• Veleda. Is there no help to save so dear a life?
• Inguipmer, Your orders ihall be faithfully perform’d.
And from the woods of Germany import
[Learis on a woman's armi, Inguiomer. Ev'n now, When Autt'ring life is on the wing to leave him, The safety of his friends claims all his care. • Arminius. [Raising himself.] Another word; it is my
never let that treach rous race,
• Veleda. Alas! these strong exertions are too much; They waste his vital spirit :--- See behold him ; He faints; he dies; and oh! must I survive him ? • Arminius. I burn; I burn; that pang; 'tis palt; and
A time may come, when Germany hall send
I see the radiant æra dawn; I see
Toil'd, fought, and bravely conquer'd; then bequeath'd
A facred trust to all succeeding times. P. 87. Thus, because Dumnorix, a Gaul, affaffinates Arrninius, a German, about eighteen hundred years ago, England ought always to hate France. With the same reason might a foreign critic despise the plays of Shakspeare, because Mr. Murphy has written a bad one called Arminius. The dullness of the poet appears in the drama; and, in a political preface, the virulence of the partisan is equally discernible. Comus, a Mask presented at Ludlow Castle 1634, before the Earl of
Bridgewater, then President of Wales. By John Milton. With Notes Critical and Explanatory by various Commentators, and with Preliminary Illustrations. To which is added a copy of the Mask from a Manuscript belonging to kis Grace the Duke of Bridgewater. By Henry John Todd, M. A. &c. 8vo. 6s. Boards. Rivingtons. -1798.
In this re-publication of Milton's beautiful masque, the critical erudition of the editor is conspicuous.
Ν Ο Υ Ε L S, &c. Deloraine, 4 Domestic Tale.
1 2 mo. 75. fewed.
Lane. 1798. We concur with the author of this novel in his remark, that it contains no intricate series of improbable incidents, no descriptions of impossible paffions, no artful contrivances of iniquitous fraud (except.in one instance), and no deep-laid stratagems of insatiable revenge.' 'All this, and much more, might be said of it negatively; but, positively, we have little to offer in its favour. It never rises above mediocrity; the incidents are of the conmon kind; the characters are imperfectly and feebly sketched; and those from which we expected noft, are left unfinished. Clermont, A Tale. By Regina Maria Roche, 4 Vols.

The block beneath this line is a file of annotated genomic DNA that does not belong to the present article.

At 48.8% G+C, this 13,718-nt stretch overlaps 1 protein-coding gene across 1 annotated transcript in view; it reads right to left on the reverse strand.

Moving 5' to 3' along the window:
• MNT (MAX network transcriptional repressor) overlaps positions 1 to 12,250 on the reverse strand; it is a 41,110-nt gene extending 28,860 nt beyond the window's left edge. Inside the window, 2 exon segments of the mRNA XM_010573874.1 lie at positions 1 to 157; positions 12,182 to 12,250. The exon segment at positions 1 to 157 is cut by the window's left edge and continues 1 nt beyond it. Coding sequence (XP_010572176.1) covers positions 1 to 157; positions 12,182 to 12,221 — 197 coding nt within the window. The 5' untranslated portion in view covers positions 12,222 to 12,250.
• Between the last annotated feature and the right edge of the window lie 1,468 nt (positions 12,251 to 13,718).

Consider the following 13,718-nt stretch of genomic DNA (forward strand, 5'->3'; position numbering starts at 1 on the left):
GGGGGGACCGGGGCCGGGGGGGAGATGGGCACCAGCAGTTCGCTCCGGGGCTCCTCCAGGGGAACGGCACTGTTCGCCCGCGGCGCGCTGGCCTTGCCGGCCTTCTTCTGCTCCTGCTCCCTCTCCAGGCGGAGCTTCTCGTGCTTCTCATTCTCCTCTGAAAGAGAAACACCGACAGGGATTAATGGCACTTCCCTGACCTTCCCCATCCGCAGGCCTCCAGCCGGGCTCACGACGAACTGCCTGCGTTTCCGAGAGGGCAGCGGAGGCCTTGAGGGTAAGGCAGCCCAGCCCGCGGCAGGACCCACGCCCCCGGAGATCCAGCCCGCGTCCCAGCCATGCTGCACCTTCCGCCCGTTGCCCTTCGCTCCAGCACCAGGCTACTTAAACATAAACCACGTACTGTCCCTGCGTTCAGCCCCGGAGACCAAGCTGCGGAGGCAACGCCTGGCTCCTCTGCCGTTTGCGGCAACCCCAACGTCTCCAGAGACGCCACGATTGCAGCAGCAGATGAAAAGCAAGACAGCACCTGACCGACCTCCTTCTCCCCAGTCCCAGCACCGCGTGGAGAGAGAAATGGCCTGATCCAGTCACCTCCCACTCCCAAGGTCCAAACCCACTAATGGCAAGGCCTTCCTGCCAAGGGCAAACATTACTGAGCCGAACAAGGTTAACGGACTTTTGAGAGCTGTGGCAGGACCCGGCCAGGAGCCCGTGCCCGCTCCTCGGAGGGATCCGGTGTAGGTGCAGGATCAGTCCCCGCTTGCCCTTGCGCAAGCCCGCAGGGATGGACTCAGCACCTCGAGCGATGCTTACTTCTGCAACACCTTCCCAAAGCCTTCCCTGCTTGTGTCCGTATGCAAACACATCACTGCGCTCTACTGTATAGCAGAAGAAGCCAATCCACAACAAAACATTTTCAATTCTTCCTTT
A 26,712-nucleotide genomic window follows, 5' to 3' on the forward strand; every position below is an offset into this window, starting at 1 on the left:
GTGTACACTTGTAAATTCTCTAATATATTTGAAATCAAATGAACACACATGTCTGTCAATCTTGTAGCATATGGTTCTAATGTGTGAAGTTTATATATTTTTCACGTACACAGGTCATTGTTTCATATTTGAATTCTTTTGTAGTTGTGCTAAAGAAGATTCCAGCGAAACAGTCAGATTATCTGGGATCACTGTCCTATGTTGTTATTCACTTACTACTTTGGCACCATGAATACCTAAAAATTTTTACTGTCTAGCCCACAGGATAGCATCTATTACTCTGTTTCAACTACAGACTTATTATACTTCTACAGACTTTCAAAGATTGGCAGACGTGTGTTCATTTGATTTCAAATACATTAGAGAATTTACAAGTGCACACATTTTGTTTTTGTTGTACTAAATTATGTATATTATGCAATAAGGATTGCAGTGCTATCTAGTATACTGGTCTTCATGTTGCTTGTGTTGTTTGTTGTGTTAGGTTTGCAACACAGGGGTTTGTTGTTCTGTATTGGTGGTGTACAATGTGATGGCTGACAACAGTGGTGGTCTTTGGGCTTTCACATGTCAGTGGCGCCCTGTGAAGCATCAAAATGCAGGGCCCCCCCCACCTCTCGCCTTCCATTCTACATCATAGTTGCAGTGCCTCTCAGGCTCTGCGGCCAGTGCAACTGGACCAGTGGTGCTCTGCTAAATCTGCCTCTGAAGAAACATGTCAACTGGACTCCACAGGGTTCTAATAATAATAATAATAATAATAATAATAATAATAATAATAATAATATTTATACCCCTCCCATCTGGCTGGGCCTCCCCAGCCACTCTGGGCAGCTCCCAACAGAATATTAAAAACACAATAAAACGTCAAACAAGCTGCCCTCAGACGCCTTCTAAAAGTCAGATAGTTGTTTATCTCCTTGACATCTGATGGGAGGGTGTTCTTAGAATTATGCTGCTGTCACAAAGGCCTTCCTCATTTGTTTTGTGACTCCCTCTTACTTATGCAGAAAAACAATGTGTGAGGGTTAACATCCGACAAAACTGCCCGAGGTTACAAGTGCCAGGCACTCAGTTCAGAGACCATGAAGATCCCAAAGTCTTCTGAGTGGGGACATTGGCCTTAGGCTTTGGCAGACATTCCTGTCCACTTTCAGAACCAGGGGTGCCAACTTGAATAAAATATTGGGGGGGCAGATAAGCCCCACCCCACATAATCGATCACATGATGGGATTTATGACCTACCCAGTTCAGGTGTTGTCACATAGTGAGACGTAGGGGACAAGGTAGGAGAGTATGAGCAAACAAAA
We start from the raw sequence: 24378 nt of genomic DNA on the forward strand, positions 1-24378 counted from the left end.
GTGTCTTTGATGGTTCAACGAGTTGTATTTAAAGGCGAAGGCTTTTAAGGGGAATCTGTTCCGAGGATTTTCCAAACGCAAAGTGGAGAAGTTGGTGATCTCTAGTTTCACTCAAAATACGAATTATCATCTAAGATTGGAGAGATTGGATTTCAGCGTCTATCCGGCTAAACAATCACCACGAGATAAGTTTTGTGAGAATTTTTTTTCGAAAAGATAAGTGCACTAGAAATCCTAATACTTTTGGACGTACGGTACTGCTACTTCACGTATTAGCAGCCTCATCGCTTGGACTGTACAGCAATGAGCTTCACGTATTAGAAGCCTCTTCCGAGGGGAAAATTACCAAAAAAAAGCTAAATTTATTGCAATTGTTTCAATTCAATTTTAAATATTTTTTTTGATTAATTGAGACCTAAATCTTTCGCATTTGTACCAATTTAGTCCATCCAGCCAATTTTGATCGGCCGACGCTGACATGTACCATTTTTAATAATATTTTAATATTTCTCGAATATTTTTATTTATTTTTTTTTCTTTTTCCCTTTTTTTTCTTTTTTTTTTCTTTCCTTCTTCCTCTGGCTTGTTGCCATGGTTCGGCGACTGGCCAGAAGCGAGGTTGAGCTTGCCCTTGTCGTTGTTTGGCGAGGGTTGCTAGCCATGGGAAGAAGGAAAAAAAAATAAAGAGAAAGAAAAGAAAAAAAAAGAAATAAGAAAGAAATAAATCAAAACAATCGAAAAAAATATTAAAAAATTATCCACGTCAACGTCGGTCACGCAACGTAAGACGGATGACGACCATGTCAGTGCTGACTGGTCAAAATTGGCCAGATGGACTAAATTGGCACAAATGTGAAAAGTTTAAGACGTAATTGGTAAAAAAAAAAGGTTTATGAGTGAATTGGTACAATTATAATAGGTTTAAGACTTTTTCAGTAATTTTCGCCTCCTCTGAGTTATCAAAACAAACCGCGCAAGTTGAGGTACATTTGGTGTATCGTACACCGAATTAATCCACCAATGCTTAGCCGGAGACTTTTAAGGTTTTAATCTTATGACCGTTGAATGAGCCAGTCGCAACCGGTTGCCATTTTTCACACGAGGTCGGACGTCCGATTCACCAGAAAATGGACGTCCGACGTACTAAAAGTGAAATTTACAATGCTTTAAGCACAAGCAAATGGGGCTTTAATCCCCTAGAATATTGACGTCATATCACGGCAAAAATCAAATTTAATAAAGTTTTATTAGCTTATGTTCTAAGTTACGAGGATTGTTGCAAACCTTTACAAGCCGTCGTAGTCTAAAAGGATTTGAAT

14. Jewed. Lane. 1798. This tale reminds us, without any great pleasure, of Mrs. Rada cliffe's romances. In Clermont, mystery is heaped upon mystery, and murder upon murder, with little art, and great improbability. This writer, indeed, claims murders as her forte; for, nor content with such as are connected with the story, fhc details three instances at considerable length as episodes. We have also the usual apparatus of duageons, long galleries, clanking chains and ghosts, and a profusion of picturesque description which, though it displays fome merit, serves only to interrupt the narrative. The New Monk, a Romance. By R. S. Elg. 3 Vals.
10s. 6d. Jewed. Lane. 1798. The Monk of Mr. Lewis has been assailed in various ways, and,